The Merrimack Valley Region: Bears, Brooks, and Everything In Between

Who knew that the biggest developed state park in New Hampshire was only 18 minutes away from a Target? Not me until I Googled it, but that’s the beauty of the Merrimack Region! There are five charming state parks within an hour of Concord and Manchester. So if you have been looking for an excuse to not get outside this summer, this post is not it.

Clough State Park

For me, the highlight of Clough State Park was meeting staff member Cindy at the toll booth. She walked me through the history of the area and brought my attention to the towering evergreens. Their foliage doesn’t begin until ⅔ up the trunk, and she informed me about the great Mother’s Day flood of 2006. Take a look at this picture; the water got so high that year the tree’s foliage doesn’t grow below where the waterline reached. 

Clough sits on Everett Lake, and I walked up to the Everett Dam to snap this picture. The views from above are worth the trek. The beach is spacious, but if you want to swim in peace, you can venture down the other side of the dam to access a small peninsula. Canoeing and kayaking is another way to explore the lake. While the bugs are not friendly, the inlets are bursting with fauna (and more bugs). That being said, I forgot my bug spray, so don’t be like me.

Bear Brook State Park

Not to keep dredging up the past, but like many, I heard about Bear Brook State Park from the New Hampshire Public Radio podcast. If you have not listened already, maybe hold off until after you’ve visited. Luckily (and possibly contrary to popular belief), Bear Brook is incredibly safe, and with over 10,000 acres of forest, it’s one of the best places to explore time and time again. 

The main campground is massive, with over 70 spots, plus a few cabins if you need something a little more civilized. On my trip, I hiked out to Smith Pond, and you can even stay overnight in a remote shelter overlooking the water. The pond is swamp-esque, with ancient tree trunks jutting out here and there. Some look like they had been snapped in a bad storm but others were chiseled to a point, and my suspicions of beaver activity were confirmed with a huge dam on the southern end. 

I had my first close encounter with a deer on Pitch Pine Trail. Before you ask, no, I did not get a picture. My shock stood in the way of that happening. But the trails are lovely, and I saw bikers and hikers alike. Many trails are interconnected, so it’s possible (and highly recommended) to get immersed in the shady woods for a few hours.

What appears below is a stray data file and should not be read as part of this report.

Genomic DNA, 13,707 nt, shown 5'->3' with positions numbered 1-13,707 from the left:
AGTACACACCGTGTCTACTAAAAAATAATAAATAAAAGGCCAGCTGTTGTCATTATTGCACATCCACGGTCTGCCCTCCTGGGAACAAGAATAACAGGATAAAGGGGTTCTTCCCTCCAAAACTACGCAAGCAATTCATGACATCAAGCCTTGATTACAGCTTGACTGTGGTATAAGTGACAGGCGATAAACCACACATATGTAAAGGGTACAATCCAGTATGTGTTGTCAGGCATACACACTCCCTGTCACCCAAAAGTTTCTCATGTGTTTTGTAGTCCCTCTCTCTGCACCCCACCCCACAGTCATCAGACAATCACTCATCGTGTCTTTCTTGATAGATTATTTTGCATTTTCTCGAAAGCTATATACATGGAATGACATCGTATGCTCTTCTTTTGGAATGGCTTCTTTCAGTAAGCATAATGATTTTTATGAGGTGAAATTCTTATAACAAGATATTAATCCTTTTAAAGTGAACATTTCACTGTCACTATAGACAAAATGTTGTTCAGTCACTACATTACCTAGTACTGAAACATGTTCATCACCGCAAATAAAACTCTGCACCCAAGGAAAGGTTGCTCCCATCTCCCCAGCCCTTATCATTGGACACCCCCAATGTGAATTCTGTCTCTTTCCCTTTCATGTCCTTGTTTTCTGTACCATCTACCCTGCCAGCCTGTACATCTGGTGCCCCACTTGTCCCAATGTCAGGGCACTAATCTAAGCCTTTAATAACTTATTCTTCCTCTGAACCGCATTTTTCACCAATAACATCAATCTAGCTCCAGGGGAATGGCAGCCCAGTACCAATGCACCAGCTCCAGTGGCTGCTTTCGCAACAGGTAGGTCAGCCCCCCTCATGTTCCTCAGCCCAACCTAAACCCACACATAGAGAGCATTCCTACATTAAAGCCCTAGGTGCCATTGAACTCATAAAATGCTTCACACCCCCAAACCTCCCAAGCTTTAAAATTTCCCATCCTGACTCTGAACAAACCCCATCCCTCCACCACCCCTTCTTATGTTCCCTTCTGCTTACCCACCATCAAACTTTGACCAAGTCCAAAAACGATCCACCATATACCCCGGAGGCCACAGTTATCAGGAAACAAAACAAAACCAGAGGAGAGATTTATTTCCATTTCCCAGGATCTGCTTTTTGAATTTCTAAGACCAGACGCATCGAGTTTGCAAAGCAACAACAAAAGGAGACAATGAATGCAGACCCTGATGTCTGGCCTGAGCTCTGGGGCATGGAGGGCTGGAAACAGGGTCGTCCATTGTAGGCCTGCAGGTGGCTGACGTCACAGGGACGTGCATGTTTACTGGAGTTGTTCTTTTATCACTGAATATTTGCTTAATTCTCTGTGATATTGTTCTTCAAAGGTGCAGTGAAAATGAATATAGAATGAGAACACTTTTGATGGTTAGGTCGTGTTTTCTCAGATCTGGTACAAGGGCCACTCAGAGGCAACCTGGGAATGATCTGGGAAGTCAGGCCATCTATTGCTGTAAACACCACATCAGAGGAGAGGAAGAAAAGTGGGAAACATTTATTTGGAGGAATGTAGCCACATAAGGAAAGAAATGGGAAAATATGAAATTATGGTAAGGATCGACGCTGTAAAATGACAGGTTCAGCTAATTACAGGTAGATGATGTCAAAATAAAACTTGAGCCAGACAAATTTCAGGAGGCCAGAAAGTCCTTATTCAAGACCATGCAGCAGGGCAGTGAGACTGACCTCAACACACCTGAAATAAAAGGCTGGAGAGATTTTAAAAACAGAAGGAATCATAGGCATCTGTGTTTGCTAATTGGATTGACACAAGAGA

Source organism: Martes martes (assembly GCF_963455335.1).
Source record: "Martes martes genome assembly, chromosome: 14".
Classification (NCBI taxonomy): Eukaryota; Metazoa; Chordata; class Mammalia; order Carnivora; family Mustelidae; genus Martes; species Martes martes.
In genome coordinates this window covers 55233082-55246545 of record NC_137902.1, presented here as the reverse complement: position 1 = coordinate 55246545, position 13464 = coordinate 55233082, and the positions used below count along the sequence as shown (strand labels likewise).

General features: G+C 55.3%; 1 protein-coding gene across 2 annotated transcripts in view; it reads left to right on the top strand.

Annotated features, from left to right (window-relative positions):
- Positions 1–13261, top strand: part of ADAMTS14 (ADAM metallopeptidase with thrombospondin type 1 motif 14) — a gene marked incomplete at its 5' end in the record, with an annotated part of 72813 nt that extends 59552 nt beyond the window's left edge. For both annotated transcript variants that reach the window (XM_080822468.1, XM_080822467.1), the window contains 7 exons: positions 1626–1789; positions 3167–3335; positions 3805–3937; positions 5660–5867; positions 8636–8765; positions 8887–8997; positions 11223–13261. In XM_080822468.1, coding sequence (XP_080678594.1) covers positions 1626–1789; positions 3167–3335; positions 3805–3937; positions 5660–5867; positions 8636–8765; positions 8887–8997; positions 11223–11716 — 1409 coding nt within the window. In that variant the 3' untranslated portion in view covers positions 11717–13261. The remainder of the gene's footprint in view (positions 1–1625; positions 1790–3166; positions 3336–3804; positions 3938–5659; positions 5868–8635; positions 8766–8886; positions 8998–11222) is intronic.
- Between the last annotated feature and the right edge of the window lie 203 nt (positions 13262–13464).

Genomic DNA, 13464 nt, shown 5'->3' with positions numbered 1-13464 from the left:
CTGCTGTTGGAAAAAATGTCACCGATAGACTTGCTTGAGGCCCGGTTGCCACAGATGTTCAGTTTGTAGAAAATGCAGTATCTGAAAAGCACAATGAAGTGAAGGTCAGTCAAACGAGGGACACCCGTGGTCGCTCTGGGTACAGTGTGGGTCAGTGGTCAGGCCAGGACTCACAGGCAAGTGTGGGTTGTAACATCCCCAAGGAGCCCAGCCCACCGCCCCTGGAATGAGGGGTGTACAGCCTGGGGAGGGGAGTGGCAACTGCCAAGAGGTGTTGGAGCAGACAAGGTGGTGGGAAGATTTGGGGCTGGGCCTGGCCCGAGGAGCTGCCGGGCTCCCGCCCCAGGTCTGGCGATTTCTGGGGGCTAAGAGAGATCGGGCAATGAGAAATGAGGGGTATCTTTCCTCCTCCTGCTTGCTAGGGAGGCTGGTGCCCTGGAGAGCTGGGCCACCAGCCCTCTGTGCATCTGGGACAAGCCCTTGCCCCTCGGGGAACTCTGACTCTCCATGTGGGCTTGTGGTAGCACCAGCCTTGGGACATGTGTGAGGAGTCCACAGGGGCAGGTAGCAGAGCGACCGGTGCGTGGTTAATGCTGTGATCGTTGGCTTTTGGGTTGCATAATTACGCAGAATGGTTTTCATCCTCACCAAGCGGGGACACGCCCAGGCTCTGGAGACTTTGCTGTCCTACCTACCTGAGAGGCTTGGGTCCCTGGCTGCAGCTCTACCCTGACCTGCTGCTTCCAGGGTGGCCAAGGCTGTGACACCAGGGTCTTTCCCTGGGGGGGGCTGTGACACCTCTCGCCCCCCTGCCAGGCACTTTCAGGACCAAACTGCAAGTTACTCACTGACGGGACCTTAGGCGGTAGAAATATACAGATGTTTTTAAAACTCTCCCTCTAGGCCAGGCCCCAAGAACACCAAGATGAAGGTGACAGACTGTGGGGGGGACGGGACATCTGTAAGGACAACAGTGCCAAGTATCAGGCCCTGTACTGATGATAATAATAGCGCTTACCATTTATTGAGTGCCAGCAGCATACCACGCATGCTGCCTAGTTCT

On my way out, I stopped by the Archery Pond to see the fly fishermen, focused as ever, sitting under their bucket hats around the small body of water. They reminded me of how serene the outdoors can be if that’s what you’re looking for. This park is only 20 minutes away from Concord, so if you need a break from city living, Bear Brook can offer you just that.

Northwood Meadows State Park

Tucked into a small forest in the town of Northwood sits the aptly named Northwood Meadows State Park. It’s a little deceiving; it seems so small when you pull in, with just a parking lot and lending library to greet you. The real magic is past the trailhead and deep into the wooded realm. 

The main path branches off into tributaries that lead you towards ponds, meadows, and waterfalls. I passed this creek on my walk down the Universal Access Trail and decided to experiment with long exposure on my camera for the first time. The water was gushing and a bit foamy, but the photos turned out!

I found myself at Meadow Lake, which has spots for picnicking and sightseeing (if you like beetles). The water was glassy, reflecting the purples and greens that glimmered all around me.

If you’re feeling optimistic, you can also check out Demon Lake. In terms of attractions with more pleasant names, there are multiple other trails that will take you around the lake and into the flower fields. 

Pawtuckaway State Park

“Pawtuckaway or No-Way,” a guest at Silver Lake State Park tells me. She and her family would spend the summers camping on Pawtuckaway Lake, and the memories stick with her to this day. When I arrived, I soon found out why. 

Pawtuckaway is massive and pretty popular, but there are plenty of hidden gems tucked into the seams. If you’ve had enough of the beach, boulders, and bonfires, the swamps hold a special charm waiting to be discovered. I saw turtles, bullfrogs, and a few bumblebees hovering among the blueberry bushes. The blueberries are just ripening, so you have weeks to head out and pick your own (locally grown) wild berries.

Also – don’t litter.

Silver Lake State Park

Silver Lake State Park doesn’t have the sprawling campgrounds of miles of trails. Still, it is perfect if all you need is a place to relax on the beach, take a dip, and maybe explore some calm water in a kayak or canoe. 

The park backs up into Spaulding Town Forest, so there are few trails available past the picnic benches. However, most folks were shaking off the feverish Sunday air in Silver Lake. The staff is cheery and kind, working a park store stocked with every type of snack. If you decide to camp out on the beach all day, you’ll be set.


Sophia Hartley

I am a senior at the University of Chicago, and I am thrilled to be interning with the State Parks this summer. As I explore New Hampshire’s parks, I will be sharing my experiences through the blog! My goal is to get off the beaten path and encourage others to explore parks they might not have realized hold their next adventure.

2 thoughts to “The Merrimack Valley Region: Bears, Brooks, and Everything In Between”

  1. Your stunning pictures and vivid descriptions make me want to drop everything and head on out! But sadly, hundreds of miles separate me from beautiful New Hampshire so I will pass these posts along to my NH pals.

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